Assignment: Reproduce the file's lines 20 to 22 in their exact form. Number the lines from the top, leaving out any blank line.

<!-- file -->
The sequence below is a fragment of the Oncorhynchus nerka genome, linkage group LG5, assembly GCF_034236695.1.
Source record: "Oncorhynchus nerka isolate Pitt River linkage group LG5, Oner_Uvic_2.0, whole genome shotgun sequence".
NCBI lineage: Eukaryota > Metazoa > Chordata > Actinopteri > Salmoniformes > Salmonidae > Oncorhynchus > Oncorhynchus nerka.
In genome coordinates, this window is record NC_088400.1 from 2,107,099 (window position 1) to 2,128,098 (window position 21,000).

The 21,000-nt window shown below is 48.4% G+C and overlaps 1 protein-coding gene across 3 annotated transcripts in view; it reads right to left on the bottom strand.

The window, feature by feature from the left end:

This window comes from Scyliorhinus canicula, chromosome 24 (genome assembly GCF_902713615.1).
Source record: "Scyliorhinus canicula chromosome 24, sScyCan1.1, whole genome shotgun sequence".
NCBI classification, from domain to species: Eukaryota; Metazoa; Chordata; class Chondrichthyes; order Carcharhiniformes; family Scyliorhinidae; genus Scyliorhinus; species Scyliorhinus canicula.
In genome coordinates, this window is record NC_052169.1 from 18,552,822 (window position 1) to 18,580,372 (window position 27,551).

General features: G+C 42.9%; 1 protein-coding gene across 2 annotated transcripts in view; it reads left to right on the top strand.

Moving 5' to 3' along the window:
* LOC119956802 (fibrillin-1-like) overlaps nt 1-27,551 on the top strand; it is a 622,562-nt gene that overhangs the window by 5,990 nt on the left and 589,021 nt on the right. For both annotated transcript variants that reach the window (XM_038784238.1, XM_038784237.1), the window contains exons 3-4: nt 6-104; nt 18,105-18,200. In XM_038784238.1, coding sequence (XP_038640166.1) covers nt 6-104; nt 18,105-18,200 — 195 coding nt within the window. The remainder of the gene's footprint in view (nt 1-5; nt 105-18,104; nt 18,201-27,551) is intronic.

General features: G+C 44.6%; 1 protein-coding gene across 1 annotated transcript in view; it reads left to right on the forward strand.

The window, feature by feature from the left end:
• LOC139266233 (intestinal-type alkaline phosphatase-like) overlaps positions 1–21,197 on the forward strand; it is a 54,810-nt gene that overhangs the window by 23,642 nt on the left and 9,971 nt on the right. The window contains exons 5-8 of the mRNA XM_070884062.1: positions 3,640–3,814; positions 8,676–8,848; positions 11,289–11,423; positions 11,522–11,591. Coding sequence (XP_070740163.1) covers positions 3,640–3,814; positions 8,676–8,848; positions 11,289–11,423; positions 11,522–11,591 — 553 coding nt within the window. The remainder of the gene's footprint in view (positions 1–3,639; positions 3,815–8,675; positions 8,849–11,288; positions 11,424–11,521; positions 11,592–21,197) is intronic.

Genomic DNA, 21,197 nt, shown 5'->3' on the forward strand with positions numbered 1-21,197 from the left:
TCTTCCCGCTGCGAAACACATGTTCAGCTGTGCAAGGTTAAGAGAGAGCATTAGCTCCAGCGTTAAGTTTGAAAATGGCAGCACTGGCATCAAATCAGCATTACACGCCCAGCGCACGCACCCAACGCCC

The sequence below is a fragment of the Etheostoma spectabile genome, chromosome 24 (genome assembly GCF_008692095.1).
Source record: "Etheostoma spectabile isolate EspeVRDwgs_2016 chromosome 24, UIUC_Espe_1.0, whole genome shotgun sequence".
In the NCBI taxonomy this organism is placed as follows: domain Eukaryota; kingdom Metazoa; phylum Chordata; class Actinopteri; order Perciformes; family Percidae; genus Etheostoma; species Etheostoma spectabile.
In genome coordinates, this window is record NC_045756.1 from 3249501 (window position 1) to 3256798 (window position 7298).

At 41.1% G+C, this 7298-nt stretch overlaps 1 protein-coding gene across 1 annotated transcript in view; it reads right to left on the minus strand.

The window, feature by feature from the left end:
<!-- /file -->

Source record: "Etheostoma spectabile isolate EspeVRDwgs_2016 chromosome 24, UIUC_Espe_1.0, whole genome shotgun sequence".
In the NCBI taxonomy this organism is placed as follows: domain Eukaryota; kingdom Metazoa; phylum Chordata; class Actinopteri; order Perciformes; family Percidae; genus Etheostoma; species Etheostoma spectabile.
In genome coordinates, this window is record NC_045756.1 from 3249501 (window position 1) to 3256798 (window position 7298).